Hibiscuses are a group of stunning shrubs, which grow in U.S. Department of Agriculture plant hardiness zones 4 through 11 and produce large tropical blooms. Despite being low maintenance, several species of bugs -- such as aphids, mites, scales, mealybugs and whiteflies -- use hibiscus as a host plant, laying their eggs on the shrub. Some bugs -- such as whiteflies -- cover their eggs with a white waxy material, making them easier to see. Other egg sacks, however, are microscopic, making them invisible to the naked eye. Thankfully, you can kill egg sacks on the hibiscus whether you see them or not.
1 Check the hibiscus for eggs sacks. Many hibiscus plant pests lay their eggs on the underside of leaves, so thoroughly examine the top and underside of the foliage.
2 Wipe any egg sacks you find off the plant with damp paper towels, crushing the egg sacks between the paper towels.
3 Spray the hibiscus plant with a steady stream of water from a hose to knock off hidden eggs sacks and sap-sucking insects. Spray the undersides of leaves as well as the tops.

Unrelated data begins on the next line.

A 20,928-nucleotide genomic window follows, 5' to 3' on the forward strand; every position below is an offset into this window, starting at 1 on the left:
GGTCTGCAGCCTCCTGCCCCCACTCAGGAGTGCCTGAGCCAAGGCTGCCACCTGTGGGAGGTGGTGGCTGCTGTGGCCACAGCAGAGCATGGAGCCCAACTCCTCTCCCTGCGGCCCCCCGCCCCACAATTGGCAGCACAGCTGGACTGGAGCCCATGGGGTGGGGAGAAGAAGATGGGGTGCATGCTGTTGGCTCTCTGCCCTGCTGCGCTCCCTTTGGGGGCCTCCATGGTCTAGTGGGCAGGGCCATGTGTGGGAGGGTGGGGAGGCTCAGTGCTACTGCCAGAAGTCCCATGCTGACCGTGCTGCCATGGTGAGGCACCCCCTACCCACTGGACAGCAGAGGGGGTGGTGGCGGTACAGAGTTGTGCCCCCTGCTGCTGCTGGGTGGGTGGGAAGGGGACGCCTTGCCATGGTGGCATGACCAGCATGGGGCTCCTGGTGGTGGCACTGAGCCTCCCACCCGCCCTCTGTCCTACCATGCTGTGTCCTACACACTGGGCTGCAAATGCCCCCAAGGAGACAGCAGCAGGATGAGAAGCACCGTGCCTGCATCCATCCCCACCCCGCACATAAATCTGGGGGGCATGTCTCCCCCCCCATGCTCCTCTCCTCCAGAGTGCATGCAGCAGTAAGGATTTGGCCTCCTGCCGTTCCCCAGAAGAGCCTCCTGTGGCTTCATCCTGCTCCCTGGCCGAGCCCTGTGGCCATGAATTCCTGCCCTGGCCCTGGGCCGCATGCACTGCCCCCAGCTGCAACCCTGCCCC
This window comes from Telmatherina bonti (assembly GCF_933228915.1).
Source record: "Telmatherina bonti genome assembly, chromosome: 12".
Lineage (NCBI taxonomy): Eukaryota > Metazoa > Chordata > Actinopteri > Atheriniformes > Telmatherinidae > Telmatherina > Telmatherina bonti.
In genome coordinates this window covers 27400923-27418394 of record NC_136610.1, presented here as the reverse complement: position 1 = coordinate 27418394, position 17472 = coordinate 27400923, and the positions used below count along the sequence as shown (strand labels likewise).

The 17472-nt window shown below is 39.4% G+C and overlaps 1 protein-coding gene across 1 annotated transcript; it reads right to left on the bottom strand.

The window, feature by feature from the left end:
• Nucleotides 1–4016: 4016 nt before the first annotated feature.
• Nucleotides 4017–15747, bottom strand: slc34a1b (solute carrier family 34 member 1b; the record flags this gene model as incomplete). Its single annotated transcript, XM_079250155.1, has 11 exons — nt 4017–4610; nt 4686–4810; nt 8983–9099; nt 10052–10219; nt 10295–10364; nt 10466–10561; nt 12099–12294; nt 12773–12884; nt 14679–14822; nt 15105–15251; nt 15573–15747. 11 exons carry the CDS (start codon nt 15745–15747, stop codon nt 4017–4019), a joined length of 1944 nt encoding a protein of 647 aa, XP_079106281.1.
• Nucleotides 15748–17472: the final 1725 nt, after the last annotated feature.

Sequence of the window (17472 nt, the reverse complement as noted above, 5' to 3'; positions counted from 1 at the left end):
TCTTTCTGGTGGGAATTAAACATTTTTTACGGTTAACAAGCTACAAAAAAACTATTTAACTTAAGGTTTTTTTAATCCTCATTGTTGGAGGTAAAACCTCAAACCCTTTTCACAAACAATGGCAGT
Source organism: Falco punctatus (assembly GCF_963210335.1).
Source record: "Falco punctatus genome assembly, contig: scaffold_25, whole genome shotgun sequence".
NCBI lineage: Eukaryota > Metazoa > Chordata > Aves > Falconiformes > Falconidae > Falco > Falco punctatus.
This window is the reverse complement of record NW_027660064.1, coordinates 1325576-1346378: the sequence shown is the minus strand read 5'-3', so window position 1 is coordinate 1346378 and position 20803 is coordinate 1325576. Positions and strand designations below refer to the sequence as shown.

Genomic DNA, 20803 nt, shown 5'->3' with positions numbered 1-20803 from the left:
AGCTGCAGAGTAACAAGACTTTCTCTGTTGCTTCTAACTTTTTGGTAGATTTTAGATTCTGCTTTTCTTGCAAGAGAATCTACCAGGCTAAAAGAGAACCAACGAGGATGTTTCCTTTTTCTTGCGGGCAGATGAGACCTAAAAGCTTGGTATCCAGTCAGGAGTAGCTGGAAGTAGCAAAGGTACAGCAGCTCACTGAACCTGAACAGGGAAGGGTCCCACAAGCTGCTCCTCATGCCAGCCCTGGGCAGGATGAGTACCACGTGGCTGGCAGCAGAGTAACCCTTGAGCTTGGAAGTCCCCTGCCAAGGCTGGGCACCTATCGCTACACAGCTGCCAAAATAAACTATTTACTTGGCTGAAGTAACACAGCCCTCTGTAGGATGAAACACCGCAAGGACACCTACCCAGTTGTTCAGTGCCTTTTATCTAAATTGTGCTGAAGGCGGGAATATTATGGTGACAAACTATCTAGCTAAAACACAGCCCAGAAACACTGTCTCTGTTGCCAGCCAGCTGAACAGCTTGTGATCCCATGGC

4 Mix 2 1/2 fluid ounces of horticultural oil with 1 gallon of water in a handheld sprayer. Not all egg sacks are visible with the naked eye, and horticultural oil will help kill these hard-to-see sacks without harming beneficial insects.
5 Spray the mixture on the hibiscus until the leaf surface, stems and undersides of leaves are thoroughly coated. Repeat the treatment with a fresh mixture at 7 to 14 day intervals as needed.
Items you will need
- Paper towels
- Water hose
- Horticultural oil
- Handheld sprayer
- Always follow the directions found on the horticultural oil label to prevent damage to the hibiscus and increase its effectiveness.
- Increase the number of beneficial insects, such as ladybugs, parasitic wasps and lacewings, in your garden. These predatory bugs will prey on the pests and control them naturally.
- Never apply horticultural oil to water-stressed hibiscus plants or when temperatures exceeding 90 degrees Fahrenheit.
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